Let’s face it, most of our energy shortfalls are completely self-imposed. Gone are the days of the 1950s when generations looked to and planned for the future, built infrastructure and power plants for the grand cities that would one day be. Now we in the US haven’t built a new nuclear power plant since the Three Mile Island incident. We’ve turned against coal even though we have hundreds and hundreds of years worth of the stuff or more. Ted Kennedy won’t let windmills go up any more since they wouldn’t look nice to Ocean front property owners in Massachusetts. We can’t drill in many parts of the Gulf of Mexico because we don’t want to oil on Florida beaches. We can’t build a new pipeline in Alaska because we down in the Continental 48 [states] claim to care about the caribou, who all but a handful of us will ever even see. Perhaps we should ask the good folks who live in Alaska about that, but my guess is, to the environmentalists, they up there just don’t know what is good for them, so why give them the chance to make a decision for themselves.
Since I was in grade school in the 1970s, we always had just 25 years of oil left. I remember vividly I was taught the US would run out of oil and landfill space by the year 2000. I resent that part of my education, or should I say indoctrination. Most of it was wrong and politically motivated then, as it is now. We have a lot of oil in the World, problem is it gets tougher and more expensive to get to. The Middle East oil is cheap to get to – it costs just 29 cents a barrel in overhead costs, whereas in the North Sea, it’s more like $18 a barrel for the rig. The difference between those two numbers is pure profit to the Arab leaders, which is why they are so rich. The laws of economics still serve us, especially with such inelastic demand (as price goes up, supply doesn’t decrease very much). As the price goes up, more and more exploration and new oil will be found, for it is now profitable to do so. Old fields will be “reclaimed” as they squeeze out more. Also, over time, people adjust and find substitutes, and change the way they live, at least to some extent.
For survivalists, the most simple forms of energy are clearly solar and wind. You can get systems for a few thousand dollars which will give you bare bones service for a RV level of electronic existence. You learn in a hurry to cut the waste and get to minimum usage, which is good after all. If you can actually tap into a water source, there are some nice small hydroelectric systems. Here in Wisconsin, wood is of course the common choice for heating, and would power a steam driven generator. Steam is expensive, messy, noisy, smelly, and a pain to watch over IMHO. If you are going to do it, I would opt to have a large system that powered a group of homes. One person can run a big one as surely as a small one. Other sources to be aware of are methane based – some farms use manure to generate power. I would be wise to know where such installations are for later, and these are million dollar operations that are a couple megawatts. A sterling engine would nice, but they are too inefficient, and nobody seems to make a good one the right size. Otherwise, its diesel (with additive) and propane generators for more of us, I suspect, which are both good long term storage fuels.- Rourke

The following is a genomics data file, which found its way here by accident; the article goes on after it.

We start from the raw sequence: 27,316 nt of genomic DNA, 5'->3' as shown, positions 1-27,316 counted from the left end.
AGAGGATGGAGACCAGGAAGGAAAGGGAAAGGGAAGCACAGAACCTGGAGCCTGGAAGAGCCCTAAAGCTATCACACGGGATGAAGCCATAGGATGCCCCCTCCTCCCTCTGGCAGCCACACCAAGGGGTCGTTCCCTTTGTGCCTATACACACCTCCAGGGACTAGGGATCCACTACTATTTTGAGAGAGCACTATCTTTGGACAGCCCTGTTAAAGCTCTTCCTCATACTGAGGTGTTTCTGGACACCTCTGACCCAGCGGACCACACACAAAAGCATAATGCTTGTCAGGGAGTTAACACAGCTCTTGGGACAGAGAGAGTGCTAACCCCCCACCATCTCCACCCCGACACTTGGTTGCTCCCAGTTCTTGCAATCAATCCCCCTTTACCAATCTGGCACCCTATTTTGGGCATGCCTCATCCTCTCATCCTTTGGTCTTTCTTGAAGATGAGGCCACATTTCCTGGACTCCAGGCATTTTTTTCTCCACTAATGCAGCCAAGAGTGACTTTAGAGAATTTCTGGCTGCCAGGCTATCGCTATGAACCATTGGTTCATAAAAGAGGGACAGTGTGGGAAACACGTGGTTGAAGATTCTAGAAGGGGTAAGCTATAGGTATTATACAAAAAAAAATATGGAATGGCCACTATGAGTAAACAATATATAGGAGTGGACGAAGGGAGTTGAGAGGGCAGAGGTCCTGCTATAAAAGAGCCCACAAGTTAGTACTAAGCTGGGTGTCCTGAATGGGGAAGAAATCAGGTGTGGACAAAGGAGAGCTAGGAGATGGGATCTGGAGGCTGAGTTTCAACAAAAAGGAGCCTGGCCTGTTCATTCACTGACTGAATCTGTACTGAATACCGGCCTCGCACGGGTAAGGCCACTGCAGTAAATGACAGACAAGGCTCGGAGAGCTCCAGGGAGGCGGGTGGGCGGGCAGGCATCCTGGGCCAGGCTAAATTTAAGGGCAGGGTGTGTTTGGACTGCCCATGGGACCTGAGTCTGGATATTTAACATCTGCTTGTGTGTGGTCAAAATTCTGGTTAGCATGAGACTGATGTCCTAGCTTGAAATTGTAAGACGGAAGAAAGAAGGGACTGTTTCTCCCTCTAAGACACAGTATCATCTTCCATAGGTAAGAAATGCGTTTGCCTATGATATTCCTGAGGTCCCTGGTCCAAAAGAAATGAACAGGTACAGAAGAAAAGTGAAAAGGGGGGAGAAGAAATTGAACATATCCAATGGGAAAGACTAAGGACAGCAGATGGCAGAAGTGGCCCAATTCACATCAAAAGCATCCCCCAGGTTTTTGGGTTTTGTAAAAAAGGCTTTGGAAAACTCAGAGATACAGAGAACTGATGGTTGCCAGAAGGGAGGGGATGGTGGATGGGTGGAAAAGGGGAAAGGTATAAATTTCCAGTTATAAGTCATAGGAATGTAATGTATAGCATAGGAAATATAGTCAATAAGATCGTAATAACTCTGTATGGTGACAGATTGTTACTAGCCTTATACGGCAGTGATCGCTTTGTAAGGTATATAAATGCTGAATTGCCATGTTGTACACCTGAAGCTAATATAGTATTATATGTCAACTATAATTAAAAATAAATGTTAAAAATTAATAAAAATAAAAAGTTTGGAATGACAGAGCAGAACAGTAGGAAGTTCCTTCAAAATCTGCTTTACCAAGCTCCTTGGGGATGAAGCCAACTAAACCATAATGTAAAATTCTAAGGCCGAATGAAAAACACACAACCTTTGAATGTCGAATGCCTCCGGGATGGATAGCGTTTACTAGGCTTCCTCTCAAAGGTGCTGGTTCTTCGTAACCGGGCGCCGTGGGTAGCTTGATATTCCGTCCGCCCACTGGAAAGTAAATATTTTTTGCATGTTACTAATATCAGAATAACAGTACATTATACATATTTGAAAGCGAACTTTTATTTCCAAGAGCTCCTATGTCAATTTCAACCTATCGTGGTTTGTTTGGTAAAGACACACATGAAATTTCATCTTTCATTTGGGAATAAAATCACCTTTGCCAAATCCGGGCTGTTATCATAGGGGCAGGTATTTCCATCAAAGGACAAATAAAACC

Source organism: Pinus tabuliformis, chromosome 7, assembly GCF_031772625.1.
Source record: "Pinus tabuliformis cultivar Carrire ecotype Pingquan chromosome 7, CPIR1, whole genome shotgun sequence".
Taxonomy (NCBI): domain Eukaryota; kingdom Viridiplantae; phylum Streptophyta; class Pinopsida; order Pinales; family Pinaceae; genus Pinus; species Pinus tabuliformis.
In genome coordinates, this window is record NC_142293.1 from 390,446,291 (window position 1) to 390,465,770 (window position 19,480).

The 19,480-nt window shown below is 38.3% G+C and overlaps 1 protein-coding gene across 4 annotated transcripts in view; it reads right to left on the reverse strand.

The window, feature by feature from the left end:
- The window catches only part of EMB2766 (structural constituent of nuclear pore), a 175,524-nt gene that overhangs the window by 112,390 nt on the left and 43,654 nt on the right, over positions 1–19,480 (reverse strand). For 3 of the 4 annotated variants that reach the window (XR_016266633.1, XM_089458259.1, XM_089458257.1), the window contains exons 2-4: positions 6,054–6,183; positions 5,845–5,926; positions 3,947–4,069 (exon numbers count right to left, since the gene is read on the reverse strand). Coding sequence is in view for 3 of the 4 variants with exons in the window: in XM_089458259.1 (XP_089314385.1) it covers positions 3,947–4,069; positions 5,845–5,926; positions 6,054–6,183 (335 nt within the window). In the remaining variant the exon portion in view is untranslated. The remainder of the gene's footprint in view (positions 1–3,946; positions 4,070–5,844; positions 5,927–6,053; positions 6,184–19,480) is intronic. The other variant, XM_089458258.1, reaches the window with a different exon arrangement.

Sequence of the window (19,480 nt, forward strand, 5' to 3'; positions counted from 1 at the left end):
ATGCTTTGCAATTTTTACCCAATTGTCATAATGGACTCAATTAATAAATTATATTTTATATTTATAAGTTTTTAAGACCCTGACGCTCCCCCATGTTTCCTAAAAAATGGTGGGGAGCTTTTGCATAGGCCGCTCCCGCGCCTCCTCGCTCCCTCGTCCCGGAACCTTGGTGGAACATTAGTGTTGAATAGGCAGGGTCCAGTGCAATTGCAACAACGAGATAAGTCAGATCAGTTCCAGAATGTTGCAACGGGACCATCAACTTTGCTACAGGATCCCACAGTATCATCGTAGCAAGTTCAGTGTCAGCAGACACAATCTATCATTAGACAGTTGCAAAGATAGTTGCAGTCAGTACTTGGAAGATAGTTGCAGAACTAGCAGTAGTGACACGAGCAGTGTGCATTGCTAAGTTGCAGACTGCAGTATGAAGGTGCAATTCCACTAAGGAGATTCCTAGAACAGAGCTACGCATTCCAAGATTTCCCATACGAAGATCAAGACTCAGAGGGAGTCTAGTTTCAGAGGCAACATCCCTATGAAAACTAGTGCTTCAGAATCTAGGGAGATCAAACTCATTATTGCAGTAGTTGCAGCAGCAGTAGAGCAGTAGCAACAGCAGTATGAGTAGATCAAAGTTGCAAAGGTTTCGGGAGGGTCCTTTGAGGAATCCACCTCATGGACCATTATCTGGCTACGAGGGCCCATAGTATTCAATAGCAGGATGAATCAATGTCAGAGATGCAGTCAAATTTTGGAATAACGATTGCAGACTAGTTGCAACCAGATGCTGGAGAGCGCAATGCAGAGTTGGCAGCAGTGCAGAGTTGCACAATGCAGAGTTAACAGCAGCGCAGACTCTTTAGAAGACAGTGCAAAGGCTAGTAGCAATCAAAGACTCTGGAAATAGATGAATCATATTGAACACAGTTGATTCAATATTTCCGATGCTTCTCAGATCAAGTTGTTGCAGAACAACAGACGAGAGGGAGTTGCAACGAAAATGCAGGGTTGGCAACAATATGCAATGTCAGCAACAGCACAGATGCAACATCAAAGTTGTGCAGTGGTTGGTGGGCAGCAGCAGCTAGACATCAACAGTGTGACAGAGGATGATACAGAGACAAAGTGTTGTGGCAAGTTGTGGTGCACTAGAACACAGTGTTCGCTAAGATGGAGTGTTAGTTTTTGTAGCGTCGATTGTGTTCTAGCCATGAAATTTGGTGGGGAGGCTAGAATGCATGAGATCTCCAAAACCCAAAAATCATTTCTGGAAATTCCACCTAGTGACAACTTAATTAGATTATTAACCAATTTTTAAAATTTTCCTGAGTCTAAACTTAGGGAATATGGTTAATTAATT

It appears we are running out of oil, but how much of a crisis this will be can be debated endlessly. No one can predict the bounds of human ingenuity and future technological advances in power generation. The market’s adaptation to oil scarcity will mean higher oil prices, and a huge incentive to conserve and get creative with alternatives. The “Limits to Growth” crowd cried wolf once before in the 1970s, and still has egg on their face.
So, if I had to guess I would bet that the market would handle the transition to nuclear power, shale oil, solar, wind power etc., etc. with possibly some belt tightening, but no catastrophic disruption. Unfortunately we don’t have a free market in general, and especially not in building nuclear plants. The government’s regulatory delays to go nuclear, or implement other alternatives, may easily put us in a severe crisis. Count on the government to make it worse, as seen in the recent discussion of ethanol – squandering scarce resources on a net energy loser.
One thing I am pretty sure of is that the secondary or ripple effects of a perceived energy crisis will probably be more damaging than the crisis itself. Case in point, the U.S. military is in Iraq and Afghanistan at least partially because of the government’s perception of a looming energy crisis. Ripple effect – the hemorrhaging of our finances in the Mideast tarpit will make the economic and financial crisis we have coming even worse. The chewing up of our military equipment in the desert sand, will change the global balance of power with unpredictable effects.
If they subsidize gas prices the free market will not give the right signals to conserve and find alternatives. If they slap price controls on energy, as in the 1970s, then we will really see shortages and disruption. Longer term and more ominous, the conflict between governments to control scarce oil could easily start World War III.
Bottom line, we probably have a crisis in the works. Could the free market handle it, if left alone? Most likely. Will the government turn it into a real crisis? Definitely.
Regards, – OSOM “Out of Sight, Out of Mind”